Of my great-grandfather Roosevelt and his family life a century and overago I know little beyond what is implied in some of his books that havecome down to me — the Letters of Junius, a biography of John PaulJones, Chief Justice Marshall’s “Life of Washington.” They seem toindicate that his library was less interesting than that of my wife’sgreat-grandfather at the same time, which certainly included such volumesas the original Edinburgh Review, for we have them now on our ownbook-shelves. Of my grandfather Roosevelt my most vivid childishreminiscence is not something I saw, but a tale that was told meconcerning him. In his boyhood Sunday was as dismal a day for smallCalvinistic children of Dutch descent as if they had been of Puritan orScotch Covenanting or French Huguenot descent — and I speak as oneproud of his Holland, Huguenot, and Covenanting ancestors, and proud thatthe blood of that stark Puritan divine Jonathan Edwards flows in the veinsof his children. One summer afternoon, after listening to an unusuallylong Dutch Reformed sermon for the second time that day, my grandfather, asmall boy, running home before the congregation had dispersed, ran into aparty of pigs, which then wandered free in New York’s streets. He promptlymounted a big boar, which no less promptly bolted and carried him at fullspeed through the midst of the outraged congregation.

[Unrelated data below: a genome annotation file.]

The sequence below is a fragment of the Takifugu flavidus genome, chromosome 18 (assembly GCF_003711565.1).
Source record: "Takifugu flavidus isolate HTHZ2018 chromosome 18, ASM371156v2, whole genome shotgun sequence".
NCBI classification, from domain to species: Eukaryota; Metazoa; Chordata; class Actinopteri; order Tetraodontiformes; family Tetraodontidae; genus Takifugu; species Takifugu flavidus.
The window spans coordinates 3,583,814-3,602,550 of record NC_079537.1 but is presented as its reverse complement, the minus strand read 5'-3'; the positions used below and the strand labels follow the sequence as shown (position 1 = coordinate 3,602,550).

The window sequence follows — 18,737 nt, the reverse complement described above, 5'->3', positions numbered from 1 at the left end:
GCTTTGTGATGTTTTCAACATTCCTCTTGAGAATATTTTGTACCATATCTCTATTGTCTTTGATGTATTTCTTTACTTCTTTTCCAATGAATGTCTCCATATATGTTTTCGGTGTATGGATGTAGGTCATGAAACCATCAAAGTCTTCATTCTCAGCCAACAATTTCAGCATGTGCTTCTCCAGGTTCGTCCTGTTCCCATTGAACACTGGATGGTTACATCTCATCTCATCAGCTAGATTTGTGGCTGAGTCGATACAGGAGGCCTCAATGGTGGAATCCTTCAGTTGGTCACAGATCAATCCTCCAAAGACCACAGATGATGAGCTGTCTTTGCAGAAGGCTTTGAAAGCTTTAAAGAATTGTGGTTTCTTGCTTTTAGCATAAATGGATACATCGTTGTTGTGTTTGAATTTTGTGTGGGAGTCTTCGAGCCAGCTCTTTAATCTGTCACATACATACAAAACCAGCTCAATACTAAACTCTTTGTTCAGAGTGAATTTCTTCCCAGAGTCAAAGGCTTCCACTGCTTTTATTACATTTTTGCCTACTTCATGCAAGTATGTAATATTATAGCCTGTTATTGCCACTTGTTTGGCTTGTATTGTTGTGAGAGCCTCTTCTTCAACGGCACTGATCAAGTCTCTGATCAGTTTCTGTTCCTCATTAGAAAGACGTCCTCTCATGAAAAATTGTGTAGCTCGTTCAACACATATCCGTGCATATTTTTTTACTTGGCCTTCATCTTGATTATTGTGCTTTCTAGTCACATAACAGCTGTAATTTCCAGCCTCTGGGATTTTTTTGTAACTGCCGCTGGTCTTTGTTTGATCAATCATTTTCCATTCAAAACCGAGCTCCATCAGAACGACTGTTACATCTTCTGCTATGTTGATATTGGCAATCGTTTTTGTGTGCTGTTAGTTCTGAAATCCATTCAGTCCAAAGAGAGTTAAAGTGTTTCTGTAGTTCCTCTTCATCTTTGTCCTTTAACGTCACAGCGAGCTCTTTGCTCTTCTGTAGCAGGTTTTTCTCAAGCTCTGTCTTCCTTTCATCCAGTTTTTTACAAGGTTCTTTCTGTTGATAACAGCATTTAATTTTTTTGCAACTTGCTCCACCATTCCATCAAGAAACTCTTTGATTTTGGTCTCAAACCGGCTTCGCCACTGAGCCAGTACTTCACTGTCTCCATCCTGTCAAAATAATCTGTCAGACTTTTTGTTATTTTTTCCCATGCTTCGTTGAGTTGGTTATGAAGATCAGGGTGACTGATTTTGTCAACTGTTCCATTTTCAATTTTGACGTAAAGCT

By the way, one of the Roosevelt documents which came down to meillustrates the change that has come over certain aspects of public lifesince the time which pessimists term “the earlier and better days of theRepublic.” Old Isaac Roosevelt was a member of an Auditing Committee whichshortly after the close of the Revolution approved the following bill:

Think of the Governor of New York now submitting such a bill for such anentertainment of the French Ambassador and the President of the UnitedStates! Falstaff’s views of the proper proportion between sack and breadare borne out by the proportion between the number of bowls of punch andbottles of port, Madeira, and beer consumed, and the “coffee for eightgentlemen” — apparently the only ones who lasted through to that stageof the dinner. Especially admirable is the nonchalant manner in which,obviously as a result of the drinking of said bottles of wine and bowls ofpunch, it is recorded that eight cut-glass decanters and sixtywine-glasses were broken.

During the Revolution some of my forefathers, North and South, servedrespectably, but without distinction, in the army, and others renderedsimilar service in the Continental Congress or in various locallegislatures. By that time those who dwelt in the North were for the mostpart merchants, and those who dwelt in the South, planters.